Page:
“The average personal income in China has risen by five per cent a year since the mid 1990s. Yet according to experts, this recent wealth does not equate with personal happiness.” (Source: Science Daily)
A new research project confirms that fast economic growth does not automatically translate into more life happiness as rising social inequality and environmental pressures create tensions in Chinese economy.
"China is talking the talk of Corporate Social Responsibility in its 12th 5-year plan. It has even endorsed the UN Guidelines on Business and Human Rights. Simon Zadek argues that the new economic superpower sees a real interest in responsible and clean business, and that deeds will follow the rhetoric" (Source: Open Democracy)
Excellent must-read analysis of China’s efforts to move to a cleaner and greener economy model. Is he painting too much of a rosy picture?
“Leading respiratory disease specialist warns of consequences if government fails to monitor and publicise the dangers of smog…”
This Guardian article confirms another news item published by Xinhua today. "China’s aging population and the deteriorating natural environment will constrain economic growth, Ma Jiantang, head of the National Bureau of Statistics said Saturday."
I wonder what the real economic growth figures of China would be if we would substract all “externalities” and “defensive expenditures” to deal with environmental pressures.
Western environmentalists are often pointing to the clean energy leadership of China to convince their own leaders to act faster and clean up their act. The problem is that China’s energy policy also has its dark (coal) side.
Richard Heinberg provides some of the ugly figures behind China’s coal consumption. The country will burn over 4 billion tonnes of coal in 2012 and produces greenhouse gas emissions of over 8.8 billion tonnes.
“Although China has made substantial progress in cleaning up its air pollution,a new MIT study shows that the economic impact from ozone and particulates in its air has increased dramatically.” (Source: Physics.org)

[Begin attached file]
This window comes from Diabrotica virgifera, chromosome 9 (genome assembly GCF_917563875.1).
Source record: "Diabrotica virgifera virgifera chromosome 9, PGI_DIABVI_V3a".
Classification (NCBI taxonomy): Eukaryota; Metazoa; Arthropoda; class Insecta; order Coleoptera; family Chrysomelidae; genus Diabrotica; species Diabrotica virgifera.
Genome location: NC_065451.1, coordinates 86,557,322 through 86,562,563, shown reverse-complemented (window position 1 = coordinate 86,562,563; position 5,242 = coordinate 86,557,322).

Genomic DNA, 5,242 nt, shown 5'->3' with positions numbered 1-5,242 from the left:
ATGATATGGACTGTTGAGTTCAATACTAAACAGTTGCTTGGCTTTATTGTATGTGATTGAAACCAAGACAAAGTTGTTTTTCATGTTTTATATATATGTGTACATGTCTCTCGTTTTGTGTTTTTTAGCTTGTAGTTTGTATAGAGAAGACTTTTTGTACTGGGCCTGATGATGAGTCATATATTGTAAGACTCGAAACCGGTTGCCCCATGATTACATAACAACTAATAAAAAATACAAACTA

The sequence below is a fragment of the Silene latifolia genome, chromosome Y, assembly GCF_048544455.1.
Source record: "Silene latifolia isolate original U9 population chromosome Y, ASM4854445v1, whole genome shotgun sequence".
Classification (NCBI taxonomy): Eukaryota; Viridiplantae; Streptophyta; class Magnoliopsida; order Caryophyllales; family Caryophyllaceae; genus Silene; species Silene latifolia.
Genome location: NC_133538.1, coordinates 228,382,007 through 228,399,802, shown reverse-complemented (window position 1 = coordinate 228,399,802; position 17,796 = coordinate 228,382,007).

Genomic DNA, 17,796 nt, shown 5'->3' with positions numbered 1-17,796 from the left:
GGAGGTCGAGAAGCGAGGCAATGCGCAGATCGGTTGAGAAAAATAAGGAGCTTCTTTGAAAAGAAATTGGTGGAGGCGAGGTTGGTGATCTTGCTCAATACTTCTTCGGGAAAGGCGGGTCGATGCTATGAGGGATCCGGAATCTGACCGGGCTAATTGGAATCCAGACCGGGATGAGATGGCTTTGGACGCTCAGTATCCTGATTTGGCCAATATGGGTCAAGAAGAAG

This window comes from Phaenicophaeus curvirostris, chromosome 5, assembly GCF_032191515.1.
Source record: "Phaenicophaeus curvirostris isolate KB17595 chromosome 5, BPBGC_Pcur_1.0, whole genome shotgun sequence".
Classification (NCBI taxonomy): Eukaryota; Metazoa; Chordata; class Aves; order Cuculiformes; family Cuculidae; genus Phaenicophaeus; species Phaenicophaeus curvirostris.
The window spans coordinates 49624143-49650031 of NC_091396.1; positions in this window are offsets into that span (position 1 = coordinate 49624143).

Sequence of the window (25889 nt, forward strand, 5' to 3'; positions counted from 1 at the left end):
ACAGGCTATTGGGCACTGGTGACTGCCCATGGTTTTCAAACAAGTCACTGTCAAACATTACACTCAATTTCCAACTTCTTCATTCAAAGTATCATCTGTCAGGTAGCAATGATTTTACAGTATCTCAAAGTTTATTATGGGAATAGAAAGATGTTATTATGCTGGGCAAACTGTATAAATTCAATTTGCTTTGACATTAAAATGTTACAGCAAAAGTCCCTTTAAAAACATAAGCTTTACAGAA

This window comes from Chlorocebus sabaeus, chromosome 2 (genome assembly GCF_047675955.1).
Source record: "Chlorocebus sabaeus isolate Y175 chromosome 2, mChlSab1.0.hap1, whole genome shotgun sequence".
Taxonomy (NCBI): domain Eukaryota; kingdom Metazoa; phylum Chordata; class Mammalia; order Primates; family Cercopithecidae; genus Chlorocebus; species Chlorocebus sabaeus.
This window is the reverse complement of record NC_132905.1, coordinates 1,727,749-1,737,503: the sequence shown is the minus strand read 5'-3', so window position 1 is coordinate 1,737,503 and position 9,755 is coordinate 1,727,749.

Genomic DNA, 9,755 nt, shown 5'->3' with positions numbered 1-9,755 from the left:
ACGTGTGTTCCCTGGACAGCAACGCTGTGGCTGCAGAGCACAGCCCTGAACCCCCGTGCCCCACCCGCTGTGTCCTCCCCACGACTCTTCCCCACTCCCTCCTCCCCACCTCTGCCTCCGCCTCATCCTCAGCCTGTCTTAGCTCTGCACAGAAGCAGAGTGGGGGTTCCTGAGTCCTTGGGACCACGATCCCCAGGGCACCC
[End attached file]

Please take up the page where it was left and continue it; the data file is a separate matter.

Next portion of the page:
This new MIT study proves that current metrics to measure progress and wellbeing (GDP) need to be seriously overhauled as the costs for cleaning up and human health will be showing up as positives in China’s "wonderful" GDP figures.
"After the failure of Durban, a promising plan B to reducing carbon emissions rests upon green development industrial strategies being pursued by individual countries. And here China is in the vanguard." (Source: OpenDemocracy.net).
Although the story of Chinese "green industry’ leadership might sound attractive to Western "greens", in reality China is just betting on all horses at the same time. It remains locked into the old paradigm of "no-limits" economic and industrial growth. It might in this way win the green competitiveness war, but it will not put the world on the path to the necessary sustainability transition.
“The corridors at Davos are buzzing with discussion over China’s growing commitment to sustainability”, says Peter Lacy in the Guardian .
This analysis by Accenture’s Sustainability Director Peter Lacy disregards a few fundamental aspects of China’s spectacular rise:
- the growing inequality and large pockets of poverty in rural China,
- lack of democracy and respect for human rights,
- resource greed leading to landgrabbing practices in other countries and last but not least
- a missing recognition of the need to develop a global economy within planetary boundaries.
Yes, China is a game-changer but only within the existing “growth first” paradigm. Its green leadership has little to do with recognising limits to growth but with a strong determination and abundant financial resources to dominate the new green industrial markets. The real game-changer for the one-planet economy is still missing.
Michael Klare, author of the insightful book "Rising Powers, Shrinking Planet" warns that the Obama administration is trying to contain Chinese power in the Asian Pacific. (Source: Energy Bulletin)
"When it comes to China policy, is the Obama administration leaping from the frying pan directly into the fire? In an attempt to turn the page on two disastrous wars in the Greater Middle East, it may have just launched a new Cold War in Asia — once again, viewing oil as the key to global supremacy."
“With global climate talks set to begin next week, China on Tuesday issued the most comprehensive document yet on its plans and negotiating positions on emissions.” (Source: NY Times)
Unfortunately, this White Paper is in my opinion nothing more than a tactical tool to shift the blame and the responsibility for future big action on the rich, developed countries. China should stop positioning itself as a "developing" country.
“The global dominant narrative about China is wrong, claims Gordon Chang. Don’t expect it to be the ‘pocketbook of last resort’ that will rescue world markets from their current malaise. And don’t expect its remarkable economic growth to continue.”
At Chris Martenson’s blog, China expert Gordon Chang paints a bleak picture of China’s economic future.